Anorexia: A Monster in Disguise

I hate the illness anorexia nervosa and what it does to the sufferer, and to their family and friends. So I want to stop it as much as I can, so no one has to go through the hell myself and my family went through.

As a mum of four and now fully recovered I feel it’s my time to tell my story to help as much as I can.

Anorexia nervosa is a serious mental illness that is often stubborn to treat and has one of the highest mortality rates of any psychiatric disorder.

As a teenager, my family fell apart after a very bitter and nasty divorce.

My sisters, mum and I became homeless and at times had to raid bins for glass bottles in exchange for food.

My young brain was ill-equipped to deal with the situation and created the monster of anorexia as a way of controlling something in my life.

It became my best friend in a black hole of severe OCD, depression, high levels of anxiety, panic attacks, suicidal tendencies, intrusive thoughts, self-loathing, social isolation, insomnia, self-harming, lack of confidence, distrust as well as a huge and terrifying episode of psychosis.

Back then, there was not a moment when I expected to live to old age, let alone have a great and worthy life one day. 

However, an incredible doctor gave me a tiny glimmer of hope, which I clung onto during my recovery.

Through huge amounts of intense inpatient treatment, medication and self-discovery I turned my whole life around to become a wife, mother and friend. I love my life and I am truly grateful each day – and thankful to all the people who saved it.

I vowed if I ever made it through I would write about it to help others.

Everyone needs hope, love, stability and to know that if they get sick there will be effective local help available, and provided with the same urgency as any other emergency.

There is nothing more terrifying than a severe episode of mental illness – it must be a million times worse for child who can’t understand what’s going on. They need to be close to family each day for extra emotional support. It’s also very traumatic for the family when the person they love can’t access treatment or get a bed.

You can die. Anorexia has the highest mortality rate of all mental illness due to the medical fragility of the body or suicide.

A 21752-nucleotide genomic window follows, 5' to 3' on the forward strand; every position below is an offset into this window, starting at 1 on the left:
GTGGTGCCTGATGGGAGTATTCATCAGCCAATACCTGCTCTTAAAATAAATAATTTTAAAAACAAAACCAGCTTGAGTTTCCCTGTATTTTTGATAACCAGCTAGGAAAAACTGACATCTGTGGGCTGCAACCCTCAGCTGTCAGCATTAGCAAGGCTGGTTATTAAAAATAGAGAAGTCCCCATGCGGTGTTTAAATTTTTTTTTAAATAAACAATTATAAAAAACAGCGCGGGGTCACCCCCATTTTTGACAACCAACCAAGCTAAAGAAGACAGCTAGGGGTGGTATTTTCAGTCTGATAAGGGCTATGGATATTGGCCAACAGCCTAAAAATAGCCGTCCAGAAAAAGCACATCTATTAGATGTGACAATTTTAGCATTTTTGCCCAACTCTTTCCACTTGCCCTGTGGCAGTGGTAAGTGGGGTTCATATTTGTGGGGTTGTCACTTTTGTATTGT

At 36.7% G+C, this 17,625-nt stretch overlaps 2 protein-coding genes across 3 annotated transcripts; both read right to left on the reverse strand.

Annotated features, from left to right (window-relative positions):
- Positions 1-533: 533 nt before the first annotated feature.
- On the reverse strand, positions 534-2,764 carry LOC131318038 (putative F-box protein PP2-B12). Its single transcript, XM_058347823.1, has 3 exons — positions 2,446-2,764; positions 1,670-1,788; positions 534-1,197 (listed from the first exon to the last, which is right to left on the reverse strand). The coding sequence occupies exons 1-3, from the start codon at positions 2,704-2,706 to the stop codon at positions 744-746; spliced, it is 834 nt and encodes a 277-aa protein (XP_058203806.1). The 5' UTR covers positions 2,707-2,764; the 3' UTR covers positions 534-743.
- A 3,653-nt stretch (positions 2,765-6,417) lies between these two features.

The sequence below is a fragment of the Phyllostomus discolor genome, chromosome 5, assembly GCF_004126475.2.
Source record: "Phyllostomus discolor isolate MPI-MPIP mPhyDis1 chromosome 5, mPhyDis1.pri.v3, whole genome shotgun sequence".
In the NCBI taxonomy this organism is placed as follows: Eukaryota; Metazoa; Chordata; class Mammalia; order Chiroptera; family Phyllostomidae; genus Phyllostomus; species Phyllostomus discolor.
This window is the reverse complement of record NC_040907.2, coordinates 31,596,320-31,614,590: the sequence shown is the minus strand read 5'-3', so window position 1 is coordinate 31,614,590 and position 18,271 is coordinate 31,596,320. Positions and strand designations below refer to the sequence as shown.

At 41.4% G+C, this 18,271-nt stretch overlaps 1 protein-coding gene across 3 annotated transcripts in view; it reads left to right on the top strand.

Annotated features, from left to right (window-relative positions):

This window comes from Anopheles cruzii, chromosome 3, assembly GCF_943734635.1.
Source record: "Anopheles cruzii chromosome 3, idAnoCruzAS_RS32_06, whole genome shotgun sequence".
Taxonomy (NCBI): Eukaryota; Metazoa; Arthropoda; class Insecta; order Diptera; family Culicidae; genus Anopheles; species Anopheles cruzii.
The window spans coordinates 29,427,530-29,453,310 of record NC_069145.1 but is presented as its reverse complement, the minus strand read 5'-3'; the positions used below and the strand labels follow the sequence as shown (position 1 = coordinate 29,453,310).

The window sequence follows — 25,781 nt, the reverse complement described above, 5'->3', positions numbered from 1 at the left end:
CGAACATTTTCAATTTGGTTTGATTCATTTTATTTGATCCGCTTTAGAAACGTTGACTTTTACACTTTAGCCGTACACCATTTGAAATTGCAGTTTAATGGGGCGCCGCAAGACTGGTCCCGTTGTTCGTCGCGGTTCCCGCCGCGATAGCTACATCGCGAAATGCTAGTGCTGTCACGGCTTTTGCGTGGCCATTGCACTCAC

The brain is an organ, a particularly special one. Scientists are working hard to bring us more knowledge and insight into this incredible part of our body which contains so many complexities.

Last year I did a review for Psychologies magazine of a Radio 4 programme by Dr Sally Marlow called ‘Rethinking Anorexia Nervosa’

It was fascinating as it covered so much new research from across the globe of the treatment of the illness.

It included results around a treatment called deep brain stimulation (DBS), a method currently used to treat Parkinson’s. It involves implanting very fine wires into the brain with electrodes and stimulating areas that control dysfunctional behaviors.

All of this is music to my heart, as I fully understand the condition’s complexities and its potential threat to life. Any new way to help treat this awful condition is incredibly hopeful, and will fill families lives with hope too.

Let’s get talks about mental health into schools, workplaces, hospitals, universities across the globe. Early intervention is key to recovery for most illnesses, so all awareness is great awareness.

If there is early intervention and insight into mental health, we can help stop the problems appearing in the first place, lessening the strain on doctors, nurses, the NHS and crucially, the people affected by these debilitating conditions.

But from one parent to many others I would like to say – if you feel your child is struggling in anyway please act upon your instincts as they are usually right and could potentially be lifesaving.

The warning signs of an eating disorder can be very subtle, but also glaringly obvious. Your child may become withdrawn, depressed, obsessive over exercise and food, they might not be sleeping well, have anxiety, terrible self-esteem issues, lack of confidence and be angry. These are just some of many signs there is something going on.

From all my experiences working with families and sufferers I know the heavy-handed approach is not always the right way to tackle the subject as trust is key. It’s all about gaining trust and allowing your child to know you are there no matter what but they need help and you can help them access that.

It’s also important to know the process can be long and difficult. It’s not going to be easy by any stretch of the imagination. Baby steps all the way and huge tenacity, patience, truth and trust.

But also know there is hope of recovery – never give up fighting this illness to reclaim your life.

If you, or someone you love is affected by anorexia, you can find support in the UK from Anorexia and Bulimia Care

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About Tina

I’ve  written about my journey in my book Seconds To Snap which has allowed me to have an amazing review by the Lancet as well as many TV appearances. It’s an amazing platform to raise awareness and help end the stigma after years of living in its shadow. You can find more on my website.

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